The Music Is Yours

We can all admit it. The highland bagpipe has a less-then-lofty image among the listening public as compared to other instruments. While it may be true that many in the U.S. are too used to hearing bagpipes played poorly, is still doesn’t change the basic truth that, as pipers, we are also musicians.

What if William Donaldson is correct, as he suggests in his latest book, and the non-piping public is not entirely at fault for their impressions? Then the solution lies with us. Maybe we owe it to the public to present the full richness and vibrancy that we know exists in our music? It is easy to fall back on the competitive music that normally demands so much of our time. But maybe, as musicians, we owe it to ourselves to develop a broader view. Ask yourself: “Do I have a set of non-competitive, non-band material that I can perform for 8 to 10 minutes at a stretch? Do I have a list of favorite marches, reels, jigs, etc.?” If your answer is “no” to any of these, then it is time you begin the process of constructing personal tune sets within your playing ability that you can rattle off on demand.

Your personal music list provides you with an expression of personal taste and style in a way that playing competitive material (band or solo) does not. Building a personal repertoire of favorite tunes and sets is also both educational and rewarding. Not only will your understanding of the various types of tunes improve as a result, but so will your sight reading skills and your overall artistry on the instrument.
So, how do you get there? If all you’ve got are competitive MSRs, how do you go about building a personal repertoire of music?

Think Small

Small reels, strathspeys, two-parted quick marches and jigs, they are the true core of the piper’s repertoire. And there is a gazillion of them, and some really exciting stuff too. The potential combinations of tune sets are endless, and spending time learning these types of tunes and constructing new sets is a creative exercise that will make you a better musician. And let’s face it, these tunes are easy and more fun to play!

Expand Your Library

Build a strong personal library of music collections. Get in the habit of acquiring tune books—new and old. The expense is worth it. If you buy books over time, before you know it, you will be surprised at the breadth of material that is suddenly at your fingertips. In the days before the competition boards took control of our repertoire, pipers of old played and composed small tunes to play for entertainment. These tunes found their place in the old collections such as Ross and Glen, and these are starting to see “print” again thanks to publishers such as Ceol Sean.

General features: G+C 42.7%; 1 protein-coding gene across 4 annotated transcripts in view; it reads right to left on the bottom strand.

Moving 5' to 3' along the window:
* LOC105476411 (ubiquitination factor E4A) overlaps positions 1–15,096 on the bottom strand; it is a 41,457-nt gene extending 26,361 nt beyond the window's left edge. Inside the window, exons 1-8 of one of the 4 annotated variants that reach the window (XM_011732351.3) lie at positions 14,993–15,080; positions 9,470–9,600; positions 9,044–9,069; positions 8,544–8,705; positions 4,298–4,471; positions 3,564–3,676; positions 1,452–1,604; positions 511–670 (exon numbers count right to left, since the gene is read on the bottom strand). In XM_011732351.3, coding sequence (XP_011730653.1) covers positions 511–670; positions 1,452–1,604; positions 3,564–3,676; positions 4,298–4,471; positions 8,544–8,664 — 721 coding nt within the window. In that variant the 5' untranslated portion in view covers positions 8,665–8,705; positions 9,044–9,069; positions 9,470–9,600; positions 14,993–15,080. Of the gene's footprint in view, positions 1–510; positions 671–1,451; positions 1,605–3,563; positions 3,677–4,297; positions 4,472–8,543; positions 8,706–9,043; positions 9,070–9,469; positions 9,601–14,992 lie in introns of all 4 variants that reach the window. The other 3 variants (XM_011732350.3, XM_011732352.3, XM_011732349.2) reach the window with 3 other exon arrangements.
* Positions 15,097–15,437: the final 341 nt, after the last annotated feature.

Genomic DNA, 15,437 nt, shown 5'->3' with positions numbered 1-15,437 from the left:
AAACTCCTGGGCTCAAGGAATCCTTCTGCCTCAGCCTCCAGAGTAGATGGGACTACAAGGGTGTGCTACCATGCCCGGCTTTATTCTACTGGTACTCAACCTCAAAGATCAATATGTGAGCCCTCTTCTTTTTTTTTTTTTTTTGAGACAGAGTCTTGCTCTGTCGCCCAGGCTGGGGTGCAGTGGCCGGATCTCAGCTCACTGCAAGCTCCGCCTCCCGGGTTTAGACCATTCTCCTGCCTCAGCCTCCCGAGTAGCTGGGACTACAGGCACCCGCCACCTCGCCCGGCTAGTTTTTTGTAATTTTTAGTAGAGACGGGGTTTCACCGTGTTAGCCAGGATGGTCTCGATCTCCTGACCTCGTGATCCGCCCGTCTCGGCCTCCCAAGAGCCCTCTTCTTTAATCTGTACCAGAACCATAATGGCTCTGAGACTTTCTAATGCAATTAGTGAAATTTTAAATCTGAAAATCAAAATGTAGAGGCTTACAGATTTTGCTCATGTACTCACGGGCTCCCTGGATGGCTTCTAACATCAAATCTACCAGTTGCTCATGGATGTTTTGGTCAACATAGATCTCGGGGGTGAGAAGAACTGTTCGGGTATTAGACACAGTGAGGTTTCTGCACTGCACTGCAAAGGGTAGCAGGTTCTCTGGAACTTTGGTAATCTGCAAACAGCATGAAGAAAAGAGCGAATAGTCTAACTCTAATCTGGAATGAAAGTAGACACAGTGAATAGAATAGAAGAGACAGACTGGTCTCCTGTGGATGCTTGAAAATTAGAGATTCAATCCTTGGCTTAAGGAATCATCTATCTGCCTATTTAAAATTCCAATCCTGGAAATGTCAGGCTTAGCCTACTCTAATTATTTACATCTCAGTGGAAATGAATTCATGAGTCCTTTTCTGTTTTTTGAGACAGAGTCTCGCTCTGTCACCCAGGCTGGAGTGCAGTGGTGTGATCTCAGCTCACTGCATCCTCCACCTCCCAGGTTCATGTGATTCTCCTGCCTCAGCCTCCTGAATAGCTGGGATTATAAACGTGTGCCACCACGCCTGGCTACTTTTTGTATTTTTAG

Study

Spend time with your books. Once you’ve amassed your library and are “thinking small,” spend study time with your collections armed with a practice chanter and a pad of sticky notes. Work through humming, singing, or playing the first few phrases of random tunes. A tune will probably “click” with you in the first few bars. If something does click, work through the whole piece and decide if it is a “keeper” or move on to another. By the end of your study session, your book or books should be flapping with dangling sticky note flags. Spend enough time doing this, and any difficulties you have with sight reading music will vanish. As your skills build, you will be able to digest and rattle off the basic melody of any tune when seeing the music for the first time. Not only that, you will become more familiar with the phrase patterns and rhythyms found in various types of tunes.

Listen

As you flag tunes, listen for similarities in the melody lines or rythym patterns. Pay attention to similarities or compatibilities in major key notes and pulses. Mark some of these tunes for possible combination and experimentation in a future set. Listen to your personal CD or tape library—traditional celtic music, straight bagpiping—and notice the tune types these bands are putting together. Do you hear a string of reels? Jigs into reels? Ask yourself: Why do these tunes sound so good together? What is exciting about them? Melody, rhythm, key? The answers will condition you to think along the same lines so that you will instinctively combine compatible tunes.

Experiment

Once you have a handful of small tunes, start playing them together in different sequences on the pipe. Experiment with different phrasings and expressions. Stick with them and work through any difficult fingering. Eventually, you will give up on tunes that are not working and adopt others that suit your personal style. Keep at it. Make the tunes your own.

Bagpipe music has a lot of character. One can spend a lifetime immersed in it and still find something new and interesting. There is a wealth of music out there to enhance your personal enjoyment of the Highland bagpipe, and your enjoymnet can only make your public peformances that much better for the audience. The more exposure people have to the richness of our music the more the image of the bagpipe and bagpipe players in general will benefit. The music is yours, make it so.

(This article first appeared in The Voice, Summer 2005)

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